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Wednesday, February 10, 2010

API On Crude

I'm expecting to lose power later in the day due to a combination of high winds and heavy snow on tree limbs, so I may not be posting for a bit.

I don't think we are getting our normal crude inventory report for Feb 5th (due to snow), but API did report yesterday after the market close that there was a huge build in crude:
After market close, the industry-sponsored API reported crude oil inventory surged +7.2 mmb, the biggest increase since October 2009, in the week ended February 5. Gasoline stockpile also added +1.6 mmb while distillate stockpile drew -1.5 mmb. The huge crude build was driven by low refinery runs despite reduction in imports. This sent the market a bearish signal that demands for oil product remained dismal.
I downloaded the Bundesbank report for January for light reading on batteries. Must have number fix:
The recovery in the German economy is likely to have continued in the fourth quarter of 2009, albeit at a significantly slower pace. While the external sector continued to generate stimuli, domestic activity had a retarding influence. Despite a consumer climate that is still largely intact, household expenditure, in particular, is likely to have decreased again significantly in real terms. This is suggested at all events by the sharp decline in motor vehicle registrations, which had previously been boosted by the environmental premium, and rather weak retail sales. No significant impetus was generated by fixed capital formation either, and the positive contributions resulting from the inventory cycle are likely to have eased off markedly. The lack of a further rise in new orders, the decline in imports and the interrupted improvement in mediumterm business expectations suggest that the losses in industrial demand due to the discontinuation of the government car scrapping scheme will not be fully offset in the near future.
Industrial production in France and Italy surprised on the low side. The only thing that's roaring along is China, but given that Chinese new loans in January are reported at 1.6 trillion yuan, it's blindingly obvious that this is a bubble that carries the seeds of its own destruction. (At this stage in a bubble, money is running into the bubble not just from bank lending but because it is being diverted from other economic activity.)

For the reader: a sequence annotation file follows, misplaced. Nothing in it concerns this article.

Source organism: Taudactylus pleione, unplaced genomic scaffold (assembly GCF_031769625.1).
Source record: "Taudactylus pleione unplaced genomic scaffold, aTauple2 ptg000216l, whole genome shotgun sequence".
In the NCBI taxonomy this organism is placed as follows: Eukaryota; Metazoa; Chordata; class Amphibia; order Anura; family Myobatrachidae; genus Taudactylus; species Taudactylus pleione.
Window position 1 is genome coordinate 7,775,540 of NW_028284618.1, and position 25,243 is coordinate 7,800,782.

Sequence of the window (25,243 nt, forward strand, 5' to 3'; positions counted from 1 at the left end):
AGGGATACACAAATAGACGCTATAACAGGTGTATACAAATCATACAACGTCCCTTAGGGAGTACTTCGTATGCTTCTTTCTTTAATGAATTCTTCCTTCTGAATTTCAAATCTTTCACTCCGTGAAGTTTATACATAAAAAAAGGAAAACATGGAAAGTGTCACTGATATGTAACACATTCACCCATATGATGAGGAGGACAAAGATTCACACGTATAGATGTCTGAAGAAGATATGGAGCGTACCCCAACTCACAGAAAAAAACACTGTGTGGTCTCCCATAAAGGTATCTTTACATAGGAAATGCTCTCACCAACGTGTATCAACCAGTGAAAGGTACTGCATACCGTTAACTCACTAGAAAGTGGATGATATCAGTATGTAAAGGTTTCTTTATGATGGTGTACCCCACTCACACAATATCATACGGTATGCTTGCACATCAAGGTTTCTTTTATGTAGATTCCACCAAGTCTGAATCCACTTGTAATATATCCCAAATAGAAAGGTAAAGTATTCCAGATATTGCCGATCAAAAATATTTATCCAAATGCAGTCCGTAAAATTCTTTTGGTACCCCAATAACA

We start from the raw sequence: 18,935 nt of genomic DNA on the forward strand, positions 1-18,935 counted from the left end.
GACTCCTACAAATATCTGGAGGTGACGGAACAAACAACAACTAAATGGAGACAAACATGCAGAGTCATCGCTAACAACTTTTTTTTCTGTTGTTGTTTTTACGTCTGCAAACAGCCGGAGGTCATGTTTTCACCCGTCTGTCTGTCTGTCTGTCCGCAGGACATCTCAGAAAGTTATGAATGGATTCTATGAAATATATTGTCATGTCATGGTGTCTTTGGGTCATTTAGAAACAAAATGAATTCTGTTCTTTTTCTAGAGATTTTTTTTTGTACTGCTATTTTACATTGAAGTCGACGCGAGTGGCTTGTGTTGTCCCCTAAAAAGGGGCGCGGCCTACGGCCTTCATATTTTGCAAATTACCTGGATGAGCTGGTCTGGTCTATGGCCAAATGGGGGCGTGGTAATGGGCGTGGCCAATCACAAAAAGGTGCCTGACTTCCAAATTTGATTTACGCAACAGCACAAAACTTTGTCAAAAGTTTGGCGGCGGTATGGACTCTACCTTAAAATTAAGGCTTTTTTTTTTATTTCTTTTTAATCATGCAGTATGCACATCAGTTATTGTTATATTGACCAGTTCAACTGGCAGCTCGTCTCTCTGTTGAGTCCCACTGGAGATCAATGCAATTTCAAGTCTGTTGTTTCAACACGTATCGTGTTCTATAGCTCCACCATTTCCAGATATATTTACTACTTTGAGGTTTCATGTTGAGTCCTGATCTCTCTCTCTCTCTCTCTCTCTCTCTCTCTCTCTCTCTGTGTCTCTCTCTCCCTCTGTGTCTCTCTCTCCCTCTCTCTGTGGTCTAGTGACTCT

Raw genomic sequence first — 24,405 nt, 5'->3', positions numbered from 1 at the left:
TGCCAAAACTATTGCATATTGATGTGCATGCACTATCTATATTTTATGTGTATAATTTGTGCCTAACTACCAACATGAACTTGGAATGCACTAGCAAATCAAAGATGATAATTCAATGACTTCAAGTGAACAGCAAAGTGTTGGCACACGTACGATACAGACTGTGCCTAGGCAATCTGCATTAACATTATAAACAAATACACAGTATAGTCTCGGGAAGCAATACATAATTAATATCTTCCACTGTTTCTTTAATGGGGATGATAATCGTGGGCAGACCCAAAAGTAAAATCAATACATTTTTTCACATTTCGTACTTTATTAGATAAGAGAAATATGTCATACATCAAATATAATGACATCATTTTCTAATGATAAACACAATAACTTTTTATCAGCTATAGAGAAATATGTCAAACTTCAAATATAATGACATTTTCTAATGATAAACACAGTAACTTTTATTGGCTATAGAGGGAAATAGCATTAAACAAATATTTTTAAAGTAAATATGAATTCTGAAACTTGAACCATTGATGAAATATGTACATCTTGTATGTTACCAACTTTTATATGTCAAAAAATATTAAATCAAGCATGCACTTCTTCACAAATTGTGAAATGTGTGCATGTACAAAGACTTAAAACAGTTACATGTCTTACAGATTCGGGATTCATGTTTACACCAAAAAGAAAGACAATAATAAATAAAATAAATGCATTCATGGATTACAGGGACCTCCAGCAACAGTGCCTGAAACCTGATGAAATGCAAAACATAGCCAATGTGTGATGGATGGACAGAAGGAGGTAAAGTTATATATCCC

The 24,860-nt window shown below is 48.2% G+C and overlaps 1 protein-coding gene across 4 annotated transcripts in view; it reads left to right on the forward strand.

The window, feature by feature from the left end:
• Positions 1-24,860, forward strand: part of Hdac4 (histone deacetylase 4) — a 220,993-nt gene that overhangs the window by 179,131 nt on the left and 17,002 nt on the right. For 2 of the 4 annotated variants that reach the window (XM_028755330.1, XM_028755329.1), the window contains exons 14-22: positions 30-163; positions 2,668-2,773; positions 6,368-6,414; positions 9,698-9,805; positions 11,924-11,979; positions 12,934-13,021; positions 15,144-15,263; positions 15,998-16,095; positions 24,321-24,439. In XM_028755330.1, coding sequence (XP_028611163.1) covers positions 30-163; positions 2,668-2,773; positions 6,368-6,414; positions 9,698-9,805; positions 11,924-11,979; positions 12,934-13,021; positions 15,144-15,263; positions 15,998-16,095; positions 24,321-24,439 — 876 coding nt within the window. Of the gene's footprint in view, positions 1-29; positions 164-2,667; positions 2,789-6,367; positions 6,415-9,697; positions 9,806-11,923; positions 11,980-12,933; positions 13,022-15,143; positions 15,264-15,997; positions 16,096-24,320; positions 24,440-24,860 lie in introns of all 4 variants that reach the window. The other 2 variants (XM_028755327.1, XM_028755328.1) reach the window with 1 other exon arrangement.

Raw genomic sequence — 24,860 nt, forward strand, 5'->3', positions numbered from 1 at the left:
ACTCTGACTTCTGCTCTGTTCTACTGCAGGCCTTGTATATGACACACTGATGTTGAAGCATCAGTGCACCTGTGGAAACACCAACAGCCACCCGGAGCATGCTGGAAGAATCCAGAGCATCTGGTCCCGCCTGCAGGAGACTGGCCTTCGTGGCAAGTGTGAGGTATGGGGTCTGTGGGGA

So yes, Chinese imports were reported very high on strengthening internal demand - but the internal demand comes from bubble money.

If my power holds out, I'll post some things about 1929 in the US in the lead up to the crash this afternoon.

This is eerie - it is like watching some sort of movie of the 1929 collapse made in China with Chinese actors. Goldman Sachs was reported this morning to be selling some property in Shanghai, so I think the end is nigh.

The concern over Europe and government deficits really arises from this problem. No one knows where 2011 growth is coming from, if it is not coming from the US and Europe.

Snarky Mark normally has good coverage of China, and he is oddly Galbraith-like in his way of presenting it. Never has so much economic idiocy deserved dry snark as now.


If my power holds out, I'll post some things about 1929 in the US in the lead up to the crash this afternoon.

For what it is worth, here's something I heckled back in November of 2007.

Savvy Chinese Know Exactly When Bubble Will Burst!


“Before the Olympics are over next year, just like before the return of Hong Kong (to China), as long as it hasn't happened yet, the market won't collapse. That's the main policy.”

Zhu's attitude is common among retail investors – that because of Beijing's desire to present a good face to the world when it hosts the Summer Olympics next August, it will come to the rescue should the market suffer any major volatility.

Just two problems with that theory of course.

First, The United States was on top of the world in 1929. We hosted BOTH the Summer Olympics AND the Winter Olympics during our Great Depression (1932). Oops!

Second, hindsight. China's Shanghai Composite Index peaked on October 16, 2007. It hit 6,092.06. It's now trading at 2,982.50.

It's still a bubble in my opinion, mainly because the Chinese are so sure their government can continue to prop up their real estate market. Good luck on that one!
Thanks for an excellent overview MoM.
I'm still not sure the global nature, due to trade links, of this problem is entirely appreciated. THe markets seem to be trundling along from crisis pocket to crisis pocket - Dubai, now the PIGS, next China?- and behaving as if they are isolated and containable problems.
Wonder where, and how, all this will end.
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